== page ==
The Memoirs of Armand Charest Part II

Chapter 8

The Battle of Biak Island, D-Day May 27, 1944…

Editor’s Note: This starts Dad’s description of the battle of Biak Island. I have done a bit of research and located some websites that describe present day Biak island, which is now part of Indonesia. These websites will be listed at the end of each chapter of the Battle for Biak Island. The present day descriptions of Biak corroborates Dad’s narrative.

I have to wonder if Dad’s narrative is the only eye-witness account of the battle written.

Map drawn by Armand Charest of the Biak Island Engagement

Let us fast reel forward. E is hitting the beach in an ungainly but deadly efficient ship called an L.C.I. (landing craft, infantry). This guarantees us dry feet as the boat will ease up to a jetty and we will walk down a ramp onto it. I am restrained by space to explain fully the intricacies of sea borne invasions as carried out by the U.S. Navy, to describe the awesome power of an attacking fleet and the make up of a W.W.2 army division.

A beach landing was a difficult undertaking requiring precision planning and timing. After many such operations, sometimes tragic, the navy had succeeded in achieving a high degree of professionalism. We GI Joes appreciated the skill and dedication of the crazy sailors. Let me take some time to explain the details of a beach invasion.

The size of the fleet depended on the size of the landing force that depended on the area to be invaded. In a typical landing the landing force ranged from a division of 15,000 men to a regiment of 3,000 men. The attacking force usually sailed on giant troopships each carrying several thousand men. Navy ships traveled in lanes: the outer lane held any aircraft carriers; next sailed battleships; then came the cruisers and transports. Destroyers circled the fleet, watching for Japanese aircraft or submarines.

Aircraft usually opened festivities by taking off from carriers and dropping bombs on the beaches or further inland. Battleships then opened up and sent 16-in. shells from 20 miles away on designated targets. The whole panorama of war was extremely thrilling. Perhaps that is why men love war so much. Here you had planes swooping low over the beaches, dropping bombs or sometimes strafing targets; shells coming in would sound like trains one hears from a distance. At a designated time the army troops would line up next to the ship railings preparing to climb down cargo nets.

Down below small boats able to carry forty men or one platoon maneuvered close to the transports, bobbing up and down like a worn out cork. The four platoon Sergeants were the first ones down into the boats. Their job was to steady the nets and advising the men when to jump into the boats. If one jumped too soon when the boat was on the upswing, one ran the danger of suffering injuries. If one jumped too late, then one took a chance on breaking a leg. The men had to tie their steel helmets securely or someone down below could get hit by a flying steel pot.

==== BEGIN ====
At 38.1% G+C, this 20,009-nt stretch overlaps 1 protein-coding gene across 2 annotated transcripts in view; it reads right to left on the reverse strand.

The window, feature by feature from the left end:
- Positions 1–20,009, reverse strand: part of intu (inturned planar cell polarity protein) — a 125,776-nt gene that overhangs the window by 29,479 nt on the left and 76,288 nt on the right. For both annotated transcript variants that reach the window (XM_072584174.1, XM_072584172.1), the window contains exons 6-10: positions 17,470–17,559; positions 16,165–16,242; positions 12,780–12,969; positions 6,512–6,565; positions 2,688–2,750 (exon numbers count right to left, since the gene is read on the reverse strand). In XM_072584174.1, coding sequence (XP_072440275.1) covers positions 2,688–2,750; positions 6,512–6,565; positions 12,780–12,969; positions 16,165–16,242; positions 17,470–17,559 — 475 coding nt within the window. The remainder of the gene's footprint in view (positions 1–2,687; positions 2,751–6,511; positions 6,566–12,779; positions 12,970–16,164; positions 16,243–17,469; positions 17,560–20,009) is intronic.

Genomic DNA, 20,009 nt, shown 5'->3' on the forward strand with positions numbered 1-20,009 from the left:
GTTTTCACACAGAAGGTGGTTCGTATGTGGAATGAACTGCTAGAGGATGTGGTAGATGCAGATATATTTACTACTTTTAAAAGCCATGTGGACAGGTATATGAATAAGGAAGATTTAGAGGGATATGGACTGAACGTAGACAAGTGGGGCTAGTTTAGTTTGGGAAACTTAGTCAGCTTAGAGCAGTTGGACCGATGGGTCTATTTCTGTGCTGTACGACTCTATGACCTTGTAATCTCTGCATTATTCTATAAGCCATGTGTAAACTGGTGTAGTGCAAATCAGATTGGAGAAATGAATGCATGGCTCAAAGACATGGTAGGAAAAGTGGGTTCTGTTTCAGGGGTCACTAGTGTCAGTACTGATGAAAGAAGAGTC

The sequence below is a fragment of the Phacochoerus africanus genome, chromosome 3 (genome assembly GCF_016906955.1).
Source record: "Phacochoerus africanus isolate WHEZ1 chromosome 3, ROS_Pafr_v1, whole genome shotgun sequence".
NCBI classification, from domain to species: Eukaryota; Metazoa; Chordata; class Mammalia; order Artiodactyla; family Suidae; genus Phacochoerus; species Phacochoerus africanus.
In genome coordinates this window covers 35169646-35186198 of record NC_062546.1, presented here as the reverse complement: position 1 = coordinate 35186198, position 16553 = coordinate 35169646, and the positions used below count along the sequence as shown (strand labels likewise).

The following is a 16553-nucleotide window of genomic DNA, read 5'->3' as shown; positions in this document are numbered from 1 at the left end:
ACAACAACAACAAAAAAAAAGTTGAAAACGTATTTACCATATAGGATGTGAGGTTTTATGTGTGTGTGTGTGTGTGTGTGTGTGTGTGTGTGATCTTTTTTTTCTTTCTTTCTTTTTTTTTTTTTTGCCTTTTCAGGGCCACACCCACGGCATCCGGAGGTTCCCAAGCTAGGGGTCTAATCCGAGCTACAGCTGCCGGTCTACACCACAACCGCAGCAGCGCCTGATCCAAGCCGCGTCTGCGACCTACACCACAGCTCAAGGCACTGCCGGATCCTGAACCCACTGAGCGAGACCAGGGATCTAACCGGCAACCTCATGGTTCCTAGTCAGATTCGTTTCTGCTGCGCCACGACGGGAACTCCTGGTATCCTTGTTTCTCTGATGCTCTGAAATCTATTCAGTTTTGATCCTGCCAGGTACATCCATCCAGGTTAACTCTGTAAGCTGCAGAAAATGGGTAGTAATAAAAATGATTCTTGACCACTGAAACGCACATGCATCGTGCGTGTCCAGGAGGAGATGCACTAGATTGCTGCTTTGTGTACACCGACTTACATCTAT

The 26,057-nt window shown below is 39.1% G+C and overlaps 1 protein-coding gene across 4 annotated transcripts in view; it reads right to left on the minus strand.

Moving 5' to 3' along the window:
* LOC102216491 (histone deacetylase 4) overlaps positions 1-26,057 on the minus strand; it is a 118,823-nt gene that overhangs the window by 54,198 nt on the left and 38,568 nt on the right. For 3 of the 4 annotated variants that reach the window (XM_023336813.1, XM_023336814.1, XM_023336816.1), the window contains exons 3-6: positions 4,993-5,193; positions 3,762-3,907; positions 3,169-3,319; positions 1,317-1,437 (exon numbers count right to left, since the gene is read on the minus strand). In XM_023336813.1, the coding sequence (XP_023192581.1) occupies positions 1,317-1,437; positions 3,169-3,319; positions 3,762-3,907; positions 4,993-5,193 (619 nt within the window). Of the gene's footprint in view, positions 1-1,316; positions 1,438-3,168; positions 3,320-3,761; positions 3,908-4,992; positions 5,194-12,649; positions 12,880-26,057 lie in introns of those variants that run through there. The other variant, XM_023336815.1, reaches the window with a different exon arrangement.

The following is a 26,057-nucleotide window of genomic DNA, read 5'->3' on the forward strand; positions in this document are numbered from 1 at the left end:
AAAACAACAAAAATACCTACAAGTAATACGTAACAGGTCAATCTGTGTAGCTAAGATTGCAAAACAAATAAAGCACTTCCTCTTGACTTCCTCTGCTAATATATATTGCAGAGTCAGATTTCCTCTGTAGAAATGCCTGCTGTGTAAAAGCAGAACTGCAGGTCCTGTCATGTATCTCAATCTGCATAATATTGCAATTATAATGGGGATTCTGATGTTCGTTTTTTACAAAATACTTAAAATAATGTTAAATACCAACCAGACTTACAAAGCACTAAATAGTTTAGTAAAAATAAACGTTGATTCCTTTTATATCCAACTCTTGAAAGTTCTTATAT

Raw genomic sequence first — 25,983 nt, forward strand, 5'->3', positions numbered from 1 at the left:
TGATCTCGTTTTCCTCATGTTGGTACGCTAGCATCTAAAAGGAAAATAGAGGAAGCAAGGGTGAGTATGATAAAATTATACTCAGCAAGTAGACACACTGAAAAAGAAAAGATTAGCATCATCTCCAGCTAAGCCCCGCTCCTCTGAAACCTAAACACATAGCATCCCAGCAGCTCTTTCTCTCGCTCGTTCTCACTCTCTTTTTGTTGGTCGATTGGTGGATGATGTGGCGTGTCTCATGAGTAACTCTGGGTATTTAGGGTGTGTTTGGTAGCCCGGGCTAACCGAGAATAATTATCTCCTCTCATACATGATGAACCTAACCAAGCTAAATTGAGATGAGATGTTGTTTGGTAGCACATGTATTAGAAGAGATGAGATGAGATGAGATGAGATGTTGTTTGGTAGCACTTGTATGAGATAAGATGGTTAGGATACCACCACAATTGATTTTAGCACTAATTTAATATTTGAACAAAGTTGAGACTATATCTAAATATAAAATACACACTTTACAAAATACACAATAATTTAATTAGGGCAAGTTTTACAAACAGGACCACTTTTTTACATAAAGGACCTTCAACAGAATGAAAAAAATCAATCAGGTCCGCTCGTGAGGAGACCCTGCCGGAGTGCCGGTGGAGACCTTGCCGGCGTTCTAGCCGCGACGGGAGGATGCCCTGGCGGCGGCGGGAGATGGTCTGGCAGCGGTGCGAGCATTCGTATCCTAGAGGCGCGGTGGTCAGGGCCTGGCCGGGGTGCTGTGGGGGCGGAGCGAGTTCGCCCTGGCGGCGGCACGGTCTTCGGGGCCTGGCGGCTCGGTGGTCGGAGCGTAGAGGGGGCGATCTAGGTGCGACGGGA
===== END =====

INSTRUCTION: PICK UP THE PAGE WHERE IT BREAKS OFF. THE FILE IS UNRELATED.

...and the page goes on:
My machine gun was passed down very carefully from one man to another. All in all forty men could scramble down in a few minutes. When the little boat became filled it moved out and another one moved in. You must remember that there were two or three loading stations on each side of the ship. The little boats then circled while waiting for further instructions. This part of the operation was usually classified as SNAFU (situation normal all fouled up).

As the Little boats circled, the boatswain would watch for a flare shot off by a naval officer. When it came the boats formed into a straight line and waited. This operation was called TARFU (Things are really fouled up). It was called that because the boats were not usually in the proper places, so they did not have full companies together. When the second flare shot up, the boats sped away toward the shore. At some close point all aircraft and battleships ceased activities. Then the lucky sailor sitting up on the stem opened up with his machine gun and raked the beach until we hit it or until he ran out of bullets. What happened after we hit the beaches constitutes another story. Suffice it to say that at this point the acronym was FUBAR (fouled up beyond recognition).

Our L.C.I. was equipped with dozens of rows of quick firing rocket tubes. So as we approached the beach we witnessed the first ship-to-shore rocket attack in the South Pacific as the tubes belched hundreds of 3-in rockets. We were awed and appalled as those terrifying messengers of death rained down on the beach area and surrounding jungles. It was a dreadful sight. There is no limit to man”s ability to inflict pain and suffering on his fellow man. I remembered again T.J. “s words and hardened my heart. Some rockets hit the ridges and ricocheted into the air like screaming banshees right out of hell.

Ours is the second wave. The first battalion has preceded us and is already on the march to its objective (see map). The second is to move along the coastal road to the airfields. Since the first has the longer distance to cover, we are given the job of securing the landing area before moving on. This we do. Patrols fan out across the hog back ridges. The third battalion is kept on the ships in reserve. It will land on the second day.

We wonder at the inactivity of the tough Japanese soldiers. It is not their nature to be so passive. We should have suspected something, but in our arrogance we deride G-2″s estimate of ten thousand China war veterans. E Co. sustains a few casualties on the first day, but we are not alarmed. We spend the night in makeshift corrugated-roofed huts. That does not turn out to be a good idea. It rains all night. The noise keeps us awake.

Websites About Present Day Biak Island:

 A database of photographs, descriptions and locations of WWII wreckage remaining on Biak Island, Irian Jaya, Indonesia.

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